13. “Scout,” said Atticus, “when summer comes you’ll have to keep your head about far worse
things . . . it’s not fair for you and Jem, I know that, but sometimes we have to make the best of things,
and the way we conduct ourselves when the chips are down—well, all I can say is, when you and Jem
are grown, maybe you’ll look back on this with some compassion and some feeling that I didn’t let you
down. (Harper, p. 206)
When the chips are down: when you are in a difficult or dangerous situation, especially one which
tests whether you can trust people or which shows people's true opinions.

14. In the interval between Sunday School and Church when the congregation stretched its legs, I saw
Atticus standing in the yard with another knot of men. Mr. Heck Tate was present, and I wondered if he
had seen the light. (Harper, p. 284)
See the light: to start believing in a religion, often suddenly.

15. Atticus placed his fork beside his knife and pushed his plate aside. “Mr. Cunningham’s basically a
good man,” he said, “he just has his blind spots along with the rest of us.”

Jem spoke. “Don’t call that a blind spot. He’da killed you last night when he first went there.”
(Harper, p. 303)

Blind spots: a subject that you find very difficult to understand at all, sometimes because you are not
willing to try.

16. But Tom Robinson could easily be left-handed, too. Like Mr. Heck Tate, I imagined a person
facing me, went through a swift mental pantomime, and concluded that he might have held her with his
right hand and pounded her with his left. I looked down at him. His back was to us, but I could see his
broad shoulders and bull-thick neck. He could easily have done it. I thought Jem was counting his
chickens. (Harper, p. 343)
Counting someone's chickens: something that you say in order to warn someone to wait until a good
thing they are expecting has really happened before they make any plans about it

17. Judge Taylor looked daggers at Atticus, as if daring him to speak, but Atticus had ducked his head
and was laughing into his lap. (Harper, p. 378)
Look daggers at: To glare at angrily or hatefully.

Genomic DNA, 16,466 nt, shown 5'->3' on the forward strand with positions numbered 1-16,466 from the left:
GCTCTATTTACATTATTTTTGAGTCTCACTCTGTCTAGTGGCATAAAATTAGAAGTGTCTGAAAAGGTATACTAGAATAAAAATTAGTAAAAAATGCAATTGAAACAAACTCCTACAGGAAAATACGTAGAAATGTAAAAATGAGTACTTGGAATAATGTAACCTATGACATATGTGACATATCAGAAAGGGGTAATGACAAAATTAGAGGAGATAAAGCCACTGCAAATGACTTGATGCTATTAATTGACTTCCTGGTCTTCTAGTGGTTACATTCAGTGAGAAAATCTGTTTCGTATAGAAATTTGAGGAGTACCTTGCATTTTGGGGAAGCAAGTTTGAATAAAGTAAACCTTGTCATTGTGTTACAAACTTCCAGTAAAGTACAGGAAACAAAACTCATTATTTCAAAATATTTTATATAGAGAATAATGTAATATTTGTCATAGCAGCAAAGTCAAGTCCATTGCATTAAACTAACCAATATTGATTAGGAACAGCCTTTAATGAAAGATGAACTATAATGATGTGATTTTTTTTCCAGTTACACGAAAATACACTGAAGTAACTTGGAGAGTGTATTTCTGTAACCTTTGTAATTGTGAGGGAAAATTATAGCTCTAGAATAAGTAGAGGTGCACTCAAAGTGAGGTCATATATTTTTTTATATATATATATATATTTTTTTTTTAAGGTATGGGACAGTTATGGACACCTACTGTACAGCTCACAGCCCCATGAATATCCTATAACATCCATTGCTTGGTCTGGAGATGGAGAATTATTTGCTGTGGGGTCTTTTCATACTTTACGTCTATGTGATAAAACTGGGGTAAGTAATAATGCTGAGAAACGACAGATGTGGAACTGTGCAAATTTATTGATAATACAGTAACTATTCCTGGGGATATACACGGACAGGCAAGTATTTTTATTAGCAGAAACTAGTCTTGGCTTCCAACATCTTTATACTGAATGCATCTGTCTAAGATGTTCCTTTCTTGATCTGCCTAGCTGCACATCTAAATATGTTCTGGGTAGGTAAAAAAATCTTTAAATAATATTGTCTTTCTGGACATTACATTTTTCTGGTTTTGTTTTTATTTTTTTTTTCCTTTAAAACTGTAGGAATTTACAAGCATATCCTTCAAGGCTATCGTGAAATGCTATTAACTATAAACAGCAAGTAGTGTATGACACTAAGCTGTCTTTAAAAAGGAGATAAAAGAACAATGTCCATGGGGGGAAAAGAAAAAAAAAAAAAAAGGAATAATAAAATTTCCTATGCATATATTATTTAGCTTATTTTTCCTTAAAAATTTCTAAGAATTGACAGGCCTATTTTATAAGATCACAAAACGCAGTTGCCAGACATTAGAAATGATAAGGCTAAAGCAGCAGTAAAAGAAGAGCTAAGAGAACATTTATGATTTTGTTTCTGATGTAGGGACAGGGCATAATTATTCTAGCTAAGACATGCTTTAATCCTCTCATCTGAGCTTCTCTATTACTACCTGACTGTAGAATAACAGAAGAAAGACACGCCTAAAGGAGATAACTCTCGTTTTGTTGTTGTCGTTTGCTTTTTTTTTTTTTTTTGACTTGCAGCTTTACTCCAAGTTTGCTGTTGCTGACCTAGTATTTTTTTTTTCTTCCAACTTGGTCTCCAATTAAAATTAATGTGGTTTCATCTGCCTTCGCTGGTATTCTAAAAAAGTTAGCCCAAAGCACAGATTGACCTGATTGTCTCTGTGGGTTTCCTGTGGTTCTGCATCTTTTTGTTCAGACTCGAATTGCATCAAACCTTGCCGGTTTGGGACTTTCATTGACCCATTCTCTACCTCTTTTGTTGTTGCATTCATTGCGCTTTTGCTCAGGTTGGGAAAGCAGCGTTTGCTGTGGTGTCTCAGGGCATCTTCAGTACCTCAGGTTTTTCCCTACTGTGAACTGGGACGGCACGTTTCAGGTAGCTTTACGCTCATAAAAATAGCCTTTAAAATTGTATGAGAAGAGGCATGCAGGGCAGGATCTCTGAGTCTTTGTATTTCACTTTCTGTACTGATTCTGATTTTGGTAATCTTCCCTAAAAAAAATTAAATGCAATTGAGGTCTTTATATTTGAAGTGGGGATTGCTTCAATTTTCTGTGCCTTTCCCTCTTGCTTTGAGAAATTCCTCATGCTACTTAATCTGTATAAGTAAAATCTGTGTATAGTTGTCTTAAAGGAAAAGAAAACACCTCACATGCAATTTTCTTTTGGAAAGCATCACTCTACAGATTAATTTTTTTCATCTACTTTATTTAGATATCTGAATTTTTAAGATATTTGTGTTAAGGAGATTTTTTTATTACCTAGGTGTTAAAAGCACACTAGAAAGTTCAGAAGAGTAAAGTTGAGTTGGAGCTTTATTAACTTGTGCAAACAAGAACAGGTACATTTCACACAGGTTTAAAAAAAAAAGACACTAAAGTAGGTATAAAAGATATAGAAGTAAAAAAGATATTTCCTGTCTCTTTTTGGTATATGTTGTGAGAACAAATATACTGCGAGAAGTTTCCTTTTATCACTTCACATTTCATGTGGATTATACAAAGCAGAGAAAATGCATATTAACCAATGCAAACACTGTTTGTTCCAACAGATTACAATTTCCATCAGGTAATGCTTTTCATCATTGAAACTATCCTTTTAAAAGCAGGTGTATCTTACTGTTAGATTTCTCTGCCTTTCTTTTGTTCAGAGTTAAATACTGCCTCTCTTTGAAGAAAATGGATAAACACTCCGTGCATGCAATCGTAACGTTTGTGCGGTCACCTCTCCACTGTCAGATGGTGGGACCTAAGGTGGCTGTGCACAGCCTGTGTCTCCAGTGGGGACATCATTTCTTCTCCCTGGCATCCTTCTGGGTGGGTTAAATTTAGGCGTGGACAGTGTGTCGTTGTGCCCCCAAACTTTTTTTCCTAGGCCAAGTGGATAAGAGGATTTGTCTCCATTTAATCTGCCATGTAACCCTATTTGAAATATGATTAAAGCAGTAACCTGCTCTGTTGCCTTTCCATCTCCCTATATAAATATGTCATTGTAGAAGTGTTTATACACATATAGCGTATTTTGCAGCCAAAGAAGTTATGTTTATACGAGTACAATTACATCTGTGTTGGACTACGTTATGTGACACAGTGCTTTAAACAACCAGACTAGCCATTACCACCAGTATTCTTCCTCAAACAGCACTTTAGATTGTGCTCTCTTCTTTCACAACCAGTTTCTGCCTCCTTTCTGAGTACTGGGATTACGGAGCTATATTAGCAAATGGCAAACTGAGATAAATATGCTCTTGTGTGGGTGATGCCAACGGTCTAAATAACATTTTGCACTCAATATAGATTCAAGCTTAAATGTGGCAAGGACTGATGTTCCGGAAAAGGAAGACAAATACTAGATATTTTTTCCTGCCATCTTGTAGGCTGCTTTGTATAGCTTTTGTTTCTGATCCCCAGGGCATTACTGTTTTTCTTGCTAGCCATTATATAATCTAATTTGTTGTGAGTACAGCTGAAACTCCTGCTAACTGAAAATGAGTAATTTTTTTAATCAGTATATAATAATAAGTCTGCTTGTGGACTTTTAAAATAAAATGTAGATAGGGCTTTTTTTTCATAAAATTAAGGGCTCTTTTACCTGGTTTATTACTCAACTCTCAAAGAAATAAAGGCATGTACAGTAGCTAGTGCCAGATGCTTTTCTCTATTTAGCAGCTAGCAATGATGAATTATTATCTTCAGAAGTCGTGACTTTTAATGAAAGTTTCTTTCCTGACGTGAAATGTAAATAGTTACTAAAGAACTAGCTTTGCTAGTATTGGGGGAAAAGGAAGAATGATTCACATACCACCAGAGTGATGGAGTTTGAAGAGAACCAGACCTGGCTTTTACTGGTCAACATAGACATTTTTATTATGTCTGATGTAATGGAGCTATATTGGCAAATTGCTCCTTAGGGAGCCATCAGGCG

18. Miss Stephanie and Miss Rachel were waving wildly at us, in a way that did not give the lie to
Dill’s observation. (Harper, p. 419)
Give the lie to: to show that something is not true

19. Today Aunt Alexandra and her missionary circle were fighting the good fight all over the house.
(Harper, p. 440)
Fight the good fight: to fight a noble and well-intentioned battle.

20. “S-s-s Grace,” she said, “it’s just like I was telling Brother Hutson the other day. ‘S-s-s Brother
Hutson,’ I said, ‘looks like we’re fighting a losing battle, a losing battle.’ I said, ‘S-s-s it doesn’t matter
to ’em one bit. We can educate ‘em till we’re blue in the face, we can try till we drop to make
Christians out of ’em, but there’s no lady safe in her bed these nights.‘ (Harper, p. 449)
Until you are blue in the face: If you say or do something until you are blue in the face, you are
wasting your efforts because you will get no results:

21. To my way of thinkin’, Mr. Finch, taking the one man who’s done you and this town a great service
an‘ draggin’ him with his shy ways into the limelight—to me, that’s a sin. (Harper, p. 531)
Be in the limelight: to receive attention and interest from the public

But there came a day when Atticus told us he’d wear us out if we made any noise in the yard and
commissioned Calpurnia to serve in his absence if she heard a sound out of us. Mr. Radley was dying.

He took his time about it. Wooden sawhorses blocked the road at each end of the
Radley lot, straw was put down on the sidewalk, traffic was diverted to the back street.
(Harper, p. 27)

We turned off the road and entered the schoolyard. It was pitch black. (Harper, p. 492)

Once, when Aunty assured us that Miss Stephanie Crawford’s tendency to mind other
people’s business was hereditary (Harper, p. 250)